How to secure your wireless Internet connection
If you decided to have a broadband Internet connection (probably DSL) at home, the most common and comfortable way providers are offering this service is through a wireless router. This is a very convenient way to connect several PCs and laptops to Internet without having to turn to additional cabling.
Even if we feel altruist and do not care about our neighbours using, and consequently, slowing down our wireless Internet connection, there is something we have to consider: should our Internet connection be used for any unlawful action (e.g. copyright infringement such as downloading video or music), then we will be held liable for it. Internet service providers are obliged by law to keep a register of subscribers and IP addresses used when browsing.
This article provides some recommendations about how to configure a wireless router so that only allowed computers can use it to connect to the Internet.
None of these recommendations are a silver bullet alone by themselves but the conjunction of some of them, following the security principle of defence in depth, will contribute to prevent your neighbour from using your Internet connection or just getting to your Internet traffic.
Although this could sound paradoxical, configure your wireless router using a network cable (normally provided with the router): Wireless routers can normally be configured via a web browser. However, they use http and not a secure https connection. Once you receive the router, connect it to your PC using a network cable (this cable is usually provided with the router) and then open the router’s configuration web pages. This is to avoid that the configuration of the router, including its password, is sent in clear text through the wireless connection.
Configuration tips for your wireless router:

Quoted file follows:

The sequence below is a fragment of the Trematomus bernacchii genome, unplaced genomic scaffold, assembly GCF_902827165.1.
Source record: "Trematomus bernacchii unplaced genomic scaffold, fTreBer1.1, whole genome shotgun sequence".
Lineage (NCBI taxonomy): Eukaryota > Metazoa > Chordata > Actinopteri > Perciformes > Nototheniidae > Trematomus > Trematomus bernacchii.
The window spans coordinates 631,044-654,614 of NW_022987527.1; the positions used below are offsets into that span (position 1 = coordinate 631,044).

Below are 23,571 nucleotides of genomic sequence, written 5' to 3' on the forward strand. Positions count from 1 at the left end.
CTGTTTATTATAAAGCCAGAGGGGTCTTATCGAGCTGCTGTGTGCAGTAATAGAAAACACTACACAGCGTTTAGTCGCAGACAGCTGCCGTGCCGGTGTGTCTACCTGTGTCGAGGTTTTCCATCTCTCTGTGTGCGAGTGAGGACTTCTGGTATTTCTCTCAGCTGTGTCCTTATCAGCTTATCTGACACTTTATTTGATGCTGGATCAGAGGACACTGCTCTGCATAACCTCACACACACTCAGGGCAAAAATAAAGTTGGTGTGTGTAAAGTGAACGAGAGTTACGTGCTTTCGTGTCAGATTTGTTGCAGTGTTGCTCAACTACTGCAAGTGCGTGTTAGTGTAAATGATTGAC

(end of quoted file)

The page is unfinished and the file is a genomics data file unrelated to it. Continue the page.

- Limit the number of computers that your router will accept: Add the so-called MAC (medium access control) addresses of your machines so that they are the only computers that can connect to the router wirelessly. A MAC address looks something like this, 01-23-45-67-89-ab. On Windows XP, it can be found on Control Panel – System Properties.
- Most wireless routers have a simple built-in firewall that can control communications to and from your machines: Do not allow incoming connections to your router from the Internet that are not an answer to an outgoing request from your computer (i.e. it is fine that a web page is downloaded to your computer if you requested so but it is not so fine if a malicious piece of code in the Internet tries to access your systems).
- Do not broadcast the name of your wireless network i.e. the SSID (service set identifier). Additionally, choose an SSID name that is not obvious.
- Encrypt your communications using WPA2 (AES) or, at least, WPA (TKIP), forget WEP, this is a very-easy-to break encryption mode. Otherwise, your Internet data traffic is visible and readable from any wireless-enabled computer near your router.
- Update the firmware of your wireless router periodically: most of the current routers provide this functionality in an easy-to-use manner.
- Protect the configuration of your router with a password. All previous steps are of no use if any computer can modify the configuration of your router.
- For the most paranoid ones, most routers also offer the possibility to configure the sending of the connection logs (date and time of connection and even traffic volumes) to an email address. This could be of use if the router remains on while you are not at home.
Finally, I just cannot wait to tell you that, even if you do all this, there are still ways for your neighbour to use your wireless connection without you detecting it easily. But, at least, now your neighbour’s hacking skills need to be a little bit more advanced!